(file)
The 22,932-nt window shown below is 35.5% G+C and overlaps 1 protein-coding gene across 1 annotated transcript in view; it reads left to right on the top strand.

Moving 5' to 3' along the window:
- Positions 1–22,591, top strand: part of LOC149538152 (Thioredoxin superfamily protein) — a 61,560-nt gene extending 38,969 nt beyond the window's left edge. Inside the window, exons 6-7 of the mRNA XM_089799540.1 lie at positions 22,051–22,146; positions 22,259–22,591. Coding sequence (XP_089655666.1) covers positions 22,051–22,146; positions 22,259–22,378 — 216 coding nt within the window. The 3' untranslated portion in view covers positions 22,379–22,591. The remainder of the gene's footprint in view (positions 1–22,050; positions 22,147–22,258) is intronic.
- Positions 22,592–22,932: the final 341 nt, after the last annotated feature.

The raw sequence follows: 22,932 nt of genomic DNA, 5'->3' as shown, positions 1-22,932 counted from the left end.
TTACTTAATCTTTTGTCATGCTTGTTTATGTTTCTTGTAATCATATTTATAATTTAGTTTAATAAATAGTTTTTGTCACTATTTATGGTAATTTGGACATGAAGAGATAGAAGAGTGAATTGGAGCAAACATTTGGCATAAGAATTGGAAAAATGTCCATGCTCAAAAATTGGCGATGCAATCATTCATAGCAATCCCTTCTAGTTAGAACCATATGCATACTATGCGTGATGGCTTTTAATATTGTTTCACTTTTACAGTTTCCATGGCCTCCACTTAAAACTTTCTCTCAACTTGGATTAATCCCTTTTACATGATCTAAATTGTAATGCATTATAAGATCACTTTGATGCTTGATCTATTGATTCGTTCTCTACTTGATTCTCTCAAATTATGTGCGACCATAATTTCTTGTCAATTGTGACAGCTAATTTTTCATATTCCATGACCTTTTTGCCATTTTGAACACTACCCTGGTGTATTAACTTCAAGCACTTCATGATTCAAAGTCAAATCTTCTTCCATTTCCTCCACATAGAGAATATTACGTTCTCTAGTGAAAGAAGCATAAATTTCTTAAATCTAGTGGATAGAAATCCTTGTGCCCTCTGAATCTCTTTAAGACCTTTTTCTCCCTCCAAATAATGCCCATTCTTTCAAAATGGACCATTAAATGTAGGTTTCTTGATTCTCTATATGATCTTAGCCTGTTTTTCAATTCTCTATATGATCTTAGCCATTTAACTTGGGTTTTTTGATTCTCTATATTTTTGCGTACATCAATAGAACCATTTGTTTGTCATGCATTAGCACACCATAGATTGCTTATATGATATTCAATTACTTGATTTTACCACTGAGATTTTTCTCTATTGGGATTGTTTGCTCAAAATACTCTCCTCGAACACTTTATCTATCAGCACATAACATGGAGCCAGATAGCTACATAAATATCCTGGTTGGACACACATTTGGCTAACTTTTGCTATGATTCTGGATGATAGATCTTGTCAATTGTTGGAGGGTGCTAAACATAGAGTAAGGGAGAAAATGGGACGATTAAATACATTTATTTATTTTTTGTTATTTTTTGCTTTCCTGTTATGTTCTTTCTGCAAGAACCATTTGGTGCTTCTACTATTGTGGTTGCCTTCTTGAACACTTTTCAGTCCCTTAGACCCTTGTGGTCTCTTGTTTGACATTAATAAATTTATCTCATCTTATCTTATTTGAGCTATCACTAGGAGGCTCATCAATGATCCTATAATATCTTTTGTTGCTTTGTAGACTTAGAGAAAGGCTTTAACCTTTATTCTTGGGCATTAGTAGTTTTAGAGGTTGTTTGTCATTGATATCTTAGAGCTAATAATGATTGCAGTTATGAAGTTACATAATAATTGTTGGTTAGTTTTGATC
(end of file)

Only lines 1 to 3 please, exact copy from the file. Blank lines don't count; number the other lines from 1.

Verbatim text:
The 22,932-nt window shown below is 35.5% G+C and overlaps 1 protein-coding gene across 1 annotated transcript in view; it reads left to right on the top strand.

Moving 5' to 3' along the window:
- Positions 1–22,591, top strand: part of LOC149538152 (Thioredoxin superfamily protein) — a 61,560-nt gene extending 38,969 nt beyond the window's left edge. Inside the window, exons 6-7 of the mRNA XM_089799540.1 lie at positions 22,051–22,146; positions 22,259–22,591. Coding sequence (XP_089655666.1) covers positions 22,051–22,146; positions 22,259–22,378 — 216 coding nt within the window. The 3' untranslated portion in view covers positions 22,379–22,591. The remainder of the gene's footprint in view (positions 1–22,050; positions 22,147–22,258) is intronic.